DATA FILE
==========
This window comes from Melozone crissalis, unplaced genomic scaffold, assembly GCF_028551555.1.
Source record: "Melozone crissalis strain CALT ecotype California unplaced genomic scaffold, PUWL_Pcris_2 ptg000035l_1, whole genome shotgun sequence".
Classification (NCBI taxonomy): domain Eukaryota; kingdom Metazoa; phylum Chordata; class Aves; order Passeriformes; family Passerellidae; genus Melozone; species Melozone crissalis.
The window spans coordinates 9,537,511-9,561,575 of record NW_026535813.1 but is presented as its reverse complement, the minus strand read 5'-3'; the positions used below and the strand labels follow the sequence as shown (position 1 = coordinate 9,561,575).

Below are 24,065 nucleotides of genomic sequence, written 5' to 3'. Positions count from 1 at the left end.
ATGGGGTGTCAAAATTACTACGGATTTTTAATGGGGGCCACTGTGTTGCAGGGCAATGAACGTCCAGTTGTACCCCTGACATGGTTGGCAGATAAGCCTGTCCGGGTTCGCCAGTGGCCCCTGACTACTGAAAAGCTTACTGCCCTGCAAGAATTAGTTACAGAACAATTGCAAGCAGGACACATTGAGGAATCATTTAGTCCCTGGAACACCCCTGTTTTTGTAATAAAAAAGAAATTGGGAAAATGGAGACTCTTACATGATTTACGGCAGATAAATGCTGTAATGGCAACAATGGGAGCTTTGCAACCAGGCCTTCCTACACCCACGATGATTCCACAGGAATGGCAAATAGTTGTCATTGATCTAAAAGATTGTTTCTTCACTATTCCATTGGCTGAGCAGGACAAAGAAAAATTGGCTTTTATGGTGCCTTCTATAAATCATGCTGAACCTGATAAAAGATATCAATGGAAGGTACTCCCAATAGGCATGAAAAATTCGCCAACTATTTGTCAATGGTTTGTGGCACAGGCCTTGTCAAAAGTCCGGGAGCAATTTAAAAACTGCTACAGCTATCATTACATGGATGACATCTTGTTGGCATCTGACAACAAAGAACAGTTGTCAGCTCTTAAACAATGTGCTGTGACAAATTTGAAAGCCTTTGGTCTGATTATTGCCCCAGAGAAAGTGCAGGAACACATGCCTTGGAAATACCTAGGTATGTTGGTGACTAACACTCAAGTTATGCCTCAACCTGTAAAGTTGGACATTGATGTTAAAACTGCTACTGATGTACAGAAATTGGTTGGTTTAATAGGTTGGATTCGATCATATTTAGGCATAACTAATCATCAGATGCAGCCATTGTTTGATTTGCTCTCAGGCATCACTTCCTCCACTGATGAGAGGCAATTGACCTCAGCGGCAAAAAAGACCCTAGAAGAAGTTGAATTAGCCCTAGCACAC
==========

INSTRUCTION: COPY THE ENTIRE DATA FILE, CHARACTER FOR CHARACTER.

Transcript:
This window comes from Melozone crissalis, unplaced genomic scaffold, assembly GCF_028551555.1.
Source record: "Melozone crissalis strain CALT ecotype California unplaced genomic scaffold, PUWL_Pcris_2 ptg000035l_1, whole genome shotgun sequence".
Classification (NCBI taxonomy): domain Eukaryota; kingdom Metazoa; phylum Chordata; class Aves; order Passeriformes; family Passerellidae; genus Melozone; species Melozone crissalis.
The window spans coordinates 9,537,511-9,561,575 of record NW_026535813.1 but is presented as its reverse complement, the minus strand read 5'-3'; the positions used below and the strand labels follow the sequence as shown (position 1 = coordinate 9,561,575).

Below are 24,065 nucleotides of genomic sequence, written 5' to 3'. Positions count from 1 at the left end.
ATGGGGTGTCAAAATTACTACGGATTTTTAATGGGGGCCACTGTGTTGCAGGGCAATGAACGTCCAGTTGTACCCCTGACATGGTTGGCAGATAAGCCTGTCCGGGTTCGCCAGTGGCCCCTGACTACTGAAAAGCTTACTGCCCTGCAAGAATTAGTTACAGAACAATTGCAAGCAGGACACATTGAGGAATCATTTAGTCCCTGGAACACCCCTGTTTTTGTAATAAAAAAGAAATTGGGAAAATGGAGACTCTTACATGATTTACGGCAGATAAATGCTGTAATGGCAACAATGGGAGCTTTGCAACCAGGCCTTCCTACACCCACGATGATTCCACAGGAATGGCAAATAGTTGTCATTGATCTAAAAGATTGTTTCTTCACTATTCCATTGGCTGAGCAGGACAAAGAAAAATTGGCTTTTATGGTGCCTTCTATAAATCATGCTGAACCTGATAAAAGATATCAATGGAAGGTACTCCCAATAGGCATGAAAAATTCGCCAACTATTTGTCAATGGTTTGTGGCACAGGCCTTGTCAAAAGTCCGGGAGCAATTTAAAAACTGCTACAGCTATCATTACATGGATGACATCTTGTTGGCATCTGACAACAAAGAACAGTTGTCAGCTCTTAAACAATGTGCTGTGACAAATTTGAAAGCCTTTGGTCTGATTATTGCCCCAGAGAAAGTGCAGGAACACATGCCTTGGAAATACCTAGGTATGTTGGTGACTAACACTCAAGTTATGCCTCAACCTGTAAAGTTGGACATTGATGTTAAAACTGCTACTGATGTACAGAAATTGGTTGGTTTAATAGGTTGGATTCGATCATATTTAGGCATAACTAATCATCAGATGCAGCCATTGTTTGATTTGCTCTCAGGCATCACTTCCTCCACTGATGAGAGGCAATTGACCTCAGCGGCAAAAAAGACCCTAGAAGAAGTTGAATTAGCCCTAGCACAC